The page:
A slight musical departure for the group, Kenny and his wife Debbie penned the poignant, “The Unsung Heroes” as a tribute to those unknown angels who step in to save the lives of others…”body, mind and soul”, as the song states. The two also wrote the next song, “Lord, Help Me When I Aim”, which is one of my all-time favorite Hinson songs. Featuring Bo on the first verse and Kenny on the second verse, I think the song could have done exceptionally well in the charts, had it been released to radio. This is a song that I’d love to hear someone bring back today.

Yvonne is featured next on “A Still Small Voice”, before things ramp up for the last song entitled, “I’m One of That Crowd”, which features Bo on the verses and Kenny taking the lead on the chorus. It’s kind of ironic that on the last album before the group disbands, the album closes with a song that could have been the Hinsons’ mantra. They were known for being a pretty radical Pentecostal group, and they were proud of that fact; even bringing it up and preaching about it in their concerts…almost taunting their nay-sayers; but it worked for them and their fans loved them for it. It’s a highly enjoyable and invigorating tune and it’s one of my favorites from the album.

The Hinsons went out with a bang, as this was a pretty fantastic album, and it would have been really great to see what they would have released during the ensuing years, had they stayed together. Sadly though, in June 1988, the Hinsons would disband. I was shocked when I received my August 1988 issue of the Singing News with the headline at the top of the front cover stating that the Hinsons had disbanded. In an open letter from Kenny that was posted in the magazine, he felt the call to preach, and June 19, 1988 was their last date. Most groups retire or disband with some type of notice, but it appears no notice was given and then all of a sudden, the Hinsons, one of gospel music’s greatest groups, ceased to be. It was the end of an era, but they left us with a lasting legacy that would be enjoyed for generations to come. Young people today, who were born years after the Hinsons disbanded, are enjoying their music…which is living proof of the lasting impact the Hinsons made.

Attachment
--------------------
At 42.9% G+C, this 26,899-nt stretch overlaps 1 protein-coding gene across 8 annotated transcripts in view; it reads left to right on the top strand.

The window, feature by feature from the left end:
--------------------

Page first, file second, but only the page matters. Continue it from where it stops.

Luckily, we all got a second chance with the Hinsons, as eventually, they did make a comeback and the original group (Ronny, Kenny, Larry and Yvonne) would unite together for one final recording and tour; and it was magical. Next week, as we close out this series on the Hinsons, we’ll talk about that one final tour and their “One More Hallelujah” recording!

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James Hales

James Hales

James is a lifelong fan of Southern Gospel Music. Being exposed to the music through his dad's record collection as a 7 or 8 year old boy in the late 70's, James grew to love the music of the Happy Goodmans, Kingsmen, Inspirations, Rambos, Florida Boys and others. James has been a staff writer for Absolutely Gospel since 2000 writing music reviews and various articles, and he has contributed to Musicscribe and for several years as well. James also writes for his own music page on Facebook as well, via James' Music Page (


  1. Terry Franklin

    I’ve really enjoyed all your reviews of Hinson’s records through the years. Thanks for taking the time to write them!

    • James Hales

      Thank you for taking the time to read them! I appreciate it!